In World War II, anti-aircraft weapons became more advanced and deadly, as did the bomber forces they were intended to shoot down. While both Axis and Allies used anti-aircraft extensively, I would say the Germans were the best at it during this particular war. They certainly had lots of opportunity for practice.
The vast majority of anti-aircraft fire, also know as Flak, or "ack-ack" for the sound the guns made when on rapid fire, was on a time-delay fuse. This simply meant that the delay on the fuses could be adjusted depending on the altitude of the attacking force, the it was a simple physics and mathematical equation of leading the target and firing in a pattern.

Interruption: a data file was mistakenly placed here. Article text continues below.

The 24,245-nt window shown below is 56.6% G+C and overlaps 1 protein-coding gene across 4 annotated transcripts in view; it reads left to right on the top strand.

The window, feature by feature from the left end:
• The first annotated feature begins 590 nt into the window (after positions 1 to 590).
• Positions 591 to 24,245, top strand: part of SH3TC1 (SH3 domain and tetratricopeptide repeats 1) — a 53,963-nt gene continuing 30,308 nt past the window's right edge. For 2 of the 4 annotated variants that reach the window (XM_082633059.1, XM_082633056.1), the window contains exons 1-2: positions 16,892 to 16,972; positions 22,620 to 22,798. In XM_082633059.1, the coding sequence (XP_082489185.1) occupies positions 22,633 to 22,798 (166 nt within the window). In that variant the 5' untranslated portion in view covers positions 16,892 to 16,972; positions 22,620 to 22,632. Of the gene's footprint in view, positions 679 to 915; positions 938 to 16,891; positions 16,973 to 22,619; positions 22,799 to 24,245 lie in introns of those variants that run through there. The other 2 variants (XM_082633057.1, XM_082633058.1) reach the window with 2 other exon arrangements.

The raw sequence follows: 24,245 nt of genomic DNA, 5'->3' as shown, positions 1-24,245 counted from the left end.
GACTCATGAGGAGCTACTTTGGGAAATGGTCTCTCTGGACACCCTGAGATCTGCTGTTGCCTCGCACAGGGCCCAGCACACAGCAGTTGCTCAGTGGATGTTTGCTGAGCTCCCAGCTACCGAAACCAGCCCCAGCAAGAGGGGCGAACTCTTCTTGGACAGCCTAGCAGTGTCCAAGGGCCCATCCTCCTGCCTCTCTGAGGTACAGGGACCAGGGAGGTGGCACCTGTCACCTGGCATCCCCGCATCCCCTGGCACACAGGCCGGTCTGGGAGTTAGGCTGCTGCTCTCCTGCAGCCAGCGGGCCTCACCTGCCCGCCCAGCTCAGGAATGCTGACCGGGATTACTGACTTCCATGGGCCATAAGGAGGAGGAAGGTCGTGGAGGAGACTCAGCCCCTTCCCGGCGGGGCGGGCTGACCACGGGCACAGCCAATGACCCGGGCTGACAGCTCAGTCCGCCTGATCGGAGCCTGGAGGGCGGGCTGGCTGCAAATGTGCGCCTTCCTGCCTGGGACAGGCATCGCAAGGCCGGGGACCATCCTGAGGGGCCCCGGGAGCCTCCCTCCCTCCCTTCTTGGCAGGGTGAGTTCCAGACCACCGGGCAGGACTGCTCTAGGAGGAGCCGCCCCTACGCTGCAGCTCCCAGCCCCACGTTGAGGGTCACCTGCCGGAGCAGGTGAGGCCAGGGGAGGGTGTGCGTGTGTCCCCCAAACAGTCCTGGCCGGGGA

When the time delay expired, the weapon exploded, and the most common kind simply sent shards of hot, shredded metal fragments in every direction, in hopes of slicing through airframe, fuselage, fuel tank and instruments, not to mention personnel. Allied airmen were terrified to be flying into a hail of German ack-ack without the ability to even turn away. It had to be the very definition of fear.
The 88mm gun (FlaK-36) used by the Germans was perhaps the most infamous and feared anti-aircraft gun of the war, though British and American models became quite good as well. Later versions used radar systems to calculate velocity of target and projectile, account for ballistics and send fire control commands to hydraulically-powered guns. The result was repeated and deadly volleys of flak that often found their targets. B-17s returning from a raid to England were often shot almost literally to pieces by these weapons.